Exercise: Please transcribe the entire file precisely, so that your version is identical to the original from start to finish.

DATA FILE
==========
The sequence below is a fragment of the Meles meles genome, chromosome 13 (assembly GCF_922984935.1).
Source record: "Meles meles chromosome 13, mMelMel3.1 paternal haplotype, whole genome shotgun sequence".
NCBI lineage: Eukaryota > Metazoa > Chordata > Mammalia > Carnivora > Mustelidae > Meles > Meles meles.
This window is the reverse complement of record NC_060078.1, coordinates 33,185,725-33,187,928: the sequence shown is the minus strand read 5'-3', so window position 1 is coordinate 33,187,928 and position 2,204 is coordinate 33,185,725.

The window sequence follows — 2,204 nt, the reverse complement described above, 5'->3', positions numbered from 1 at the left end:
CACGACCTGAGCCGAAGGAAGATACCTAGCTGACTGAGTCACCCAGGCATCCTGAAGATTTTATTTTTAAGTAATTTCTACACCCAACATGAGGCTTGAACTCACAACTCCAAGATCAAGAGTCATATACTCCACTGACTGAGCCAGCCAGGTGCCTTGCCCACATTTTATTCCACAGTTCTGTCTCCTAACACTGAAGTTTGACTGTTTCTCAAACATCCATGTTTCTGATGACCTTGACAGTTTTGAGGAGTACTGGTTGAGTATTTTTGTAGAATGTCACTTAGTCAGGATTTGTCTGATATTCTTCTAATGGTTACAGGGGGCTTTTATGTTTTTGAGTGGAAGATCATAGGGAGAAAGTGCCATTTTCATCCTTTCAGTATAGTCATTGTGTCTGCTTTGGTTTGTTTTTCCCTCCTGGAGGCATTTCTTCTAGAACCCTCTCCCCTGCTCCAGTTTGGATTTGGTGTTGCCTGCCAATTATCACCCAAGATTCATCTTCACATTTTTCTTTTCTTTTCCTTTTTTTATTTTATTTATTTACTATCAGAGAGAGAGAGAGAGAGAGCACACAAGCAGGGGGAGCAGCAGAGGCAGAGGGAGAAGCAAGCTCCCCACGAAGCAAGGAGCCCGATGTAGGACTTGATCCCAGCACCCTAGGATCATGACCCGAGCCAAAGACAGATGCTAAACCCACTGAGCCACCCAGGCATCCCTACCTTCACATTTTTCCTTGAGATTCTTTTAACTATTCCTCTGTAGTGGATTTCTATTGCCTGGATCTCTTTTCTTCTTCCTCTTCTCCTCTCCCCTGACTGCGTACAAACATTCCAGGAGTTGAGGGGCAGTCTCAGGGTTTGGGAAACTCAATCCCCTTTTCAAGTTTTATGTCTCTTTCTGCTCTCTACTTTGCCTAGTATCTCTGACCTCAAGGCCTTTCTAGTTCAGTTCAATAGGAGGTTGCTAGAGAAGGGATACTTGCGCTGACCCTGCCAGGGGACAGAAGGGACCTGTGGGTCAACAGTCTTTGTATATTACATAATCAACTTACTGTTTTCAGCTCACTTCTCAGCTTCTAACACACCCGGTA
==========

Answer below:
The sequence below is a fragment of the Meles meles genome, chromosome 13 (assembly GCF_922984935.1).
Source record: "Meles meles chromosome 13, mMelMel3.1 paternal haplotype, whole genome shotgun sequence".
NCBI lineage: Eukaryota > Metazoa > Chordata > Mammalia > Carnivora > Mustelidae > Meles > Meles meles.
This window is the reverse complement of record NC_060078.1, coordinates 33,185,725-33,187,928: the sequence shown is the minus strand read 5'-3', so window position 1 is coordinate 33,187,928 and position 2,204 is coordinate 33,185,725.

The window sequence follows — 2,204 nt, the reverse complement described above, 5'->3', positions numbered from 1 at the left end:
CACGACCTGAGCCGAAGGAAGATACCTAGCTGACTGAGTCACCCAGGCATCCTGAAGATTTTATTTTTAAGTAATTTCTACACCCAACATGAGGCTTGAACTCACAACTCCAAGATCAAGAGTCATATACTCCACTGACTGAGCCAGCCAGGTGCCTTGCCCACATTTTATTCCACAGTTCTGTCTCCTAACACTGAAGTTTGACTGTTTCTCAAACATCCATGTTTCTGATGACCTTGACAGTTTTGAGGAGTACTGGTTGAGTATTTTTGTAGAATGTCACTTAGTCAGGATTTGTCTGATATTCTTCTAATGGTTACAGGGGGCTTTTATGTTTTTGAGTGGAAGATCATAGGGAGAAAGTGCCATTTTCATCCTTTCAGTATAGTCATTGTGTCTGCTTTGGTTTGTTTTTCCCTCCTGGAGGCATTTCTTCTAGAACCCTCTCCCCTGCTCCAGTTTGGATTTGGTGTTGCCTGCCAATTATCACCCAAGATTCATCTTCACATTTTTCTTTTCTTTTCCTTTTTTTATTTTATTTATTTACTATCAGAGAGAGAGAGAGAGAGAGCACACAAGCAGGGGGAGCAGCAGAGGCAGAGGGAGAAGCAAGCTCCCCACGAAGCAAGGAGCCCGATGTAGGACTTGATCCCAGCACCCTAGGATCATGACCCGAGCCAAAGACAGATGCTAAACCCACTGAGCCACCCAGGCATCCCTACCTTCACATTTTTCCTTGAGATTCTTTTAACTATTCCTCTGTAGTGGATTTCTATTGCCTGGATCTCTTTTCTTCTTCCTCTTCTCCTCTCCCCTGACTGCGTACAAACATTCCAGGAGTTGAGGGGCAGTCTCAGGGTTTGGGAAACTCAATCCCCTTTTCAAGTTTTATGTCTCTTTCTGCTCTCTACTTTGCCTAGTATCTCTGACCTCAAGGCCTTTCTAGTTCAGTTCAATAGGAGGTTGCTAGAGAAGGGATACTTGCGCTGACCCTGCCAGGGGACAGAAGGGACCTGTGGGTCAACAGTCTTTGTATATTACATAATCAACTTACTGTTTTCAGCTCACTTCTCAGCTTCTAACACACCCGGTA